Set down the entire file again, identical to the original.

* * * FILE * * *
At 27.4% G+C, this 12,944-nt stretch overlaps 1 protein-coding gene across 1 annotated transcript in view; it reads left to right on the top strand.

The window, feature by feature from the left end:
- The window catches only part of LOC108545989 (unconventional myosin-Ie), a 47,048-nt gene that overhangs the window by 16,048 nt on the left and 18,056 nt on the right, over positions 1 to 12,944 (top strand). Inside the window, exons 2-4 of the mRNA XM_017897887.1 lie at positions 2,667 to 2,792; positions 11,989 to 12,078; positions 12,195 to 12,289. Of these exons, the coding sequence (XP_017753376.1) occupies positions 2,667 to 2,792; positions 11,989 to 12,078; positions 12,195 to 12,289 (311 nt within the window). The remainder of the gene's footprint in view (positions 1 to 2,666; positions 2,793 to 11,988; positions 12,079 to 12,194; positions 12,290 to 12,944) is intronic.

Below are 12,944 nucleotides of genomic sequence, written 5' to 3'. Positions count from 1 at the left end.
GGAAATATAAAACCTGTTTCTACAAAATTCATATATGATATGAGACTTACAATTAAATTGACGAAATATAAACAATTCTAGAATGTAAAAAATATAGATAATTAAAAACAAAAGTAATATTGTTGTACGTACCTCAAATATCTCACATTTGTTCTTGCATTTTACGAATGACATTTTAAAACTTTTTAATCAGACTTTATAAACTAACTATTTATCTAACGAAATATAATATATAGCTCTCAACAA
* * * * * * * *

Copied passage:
At 27.4% G+C, this 12,944-nt stretch overlaps 1 protein-coding gene across 1 annotated transcript in view; it reads left to right on the top strand.

The window, feature by feature from the left end:
- The window catches only part of LOC108545989 (unconventional myosin-Ie), a 47,048-nt gene that overhangs the window by 16,048 nt on the left and 18,056 nt on the right, over positions 1 to 12,944 (top strand). Inside the window, exons 2-4 of the mRNA XM_017897887.1 lie at positions 2,667 to 2,792; positions 11,989 to 12,078; positions 12,195 to 12,289. Of these exons, the coding sequence (XP_017753376.1) occupies positions 2,667 to 2,792; positions 11,989 to 12,078; positions 12,195 to 12,289 (311 nt within the window). The remainder of the gene's footprint in view (positions 1 to 2,666; positions 2,793 to 11,988; positions 12,079 to 12,194; positions 12,290 to 12,944) is intronic.

Below are 12,944 nucleotides of genomic sequence, written 5' to 3'. Positions count from 1 at the left end.
GGAAATATAAAACCTGTTTCTACAAAATTCATATATGATATGAGACTTACAATTAAATTGACGAAATATAAACAATTCTAGAATGTAAAAAATATAGATAATTAAAAACAAAAGTAATATTGTTGTACGTACCTCAAATATCTCACATTTGTTCTTGCATTTTACGAATGACATTTTAAAACTTTTTAATCAGACTTTATAAACTAACTATTTATCTAACGAAATATAATATATAGCTCTCAACAA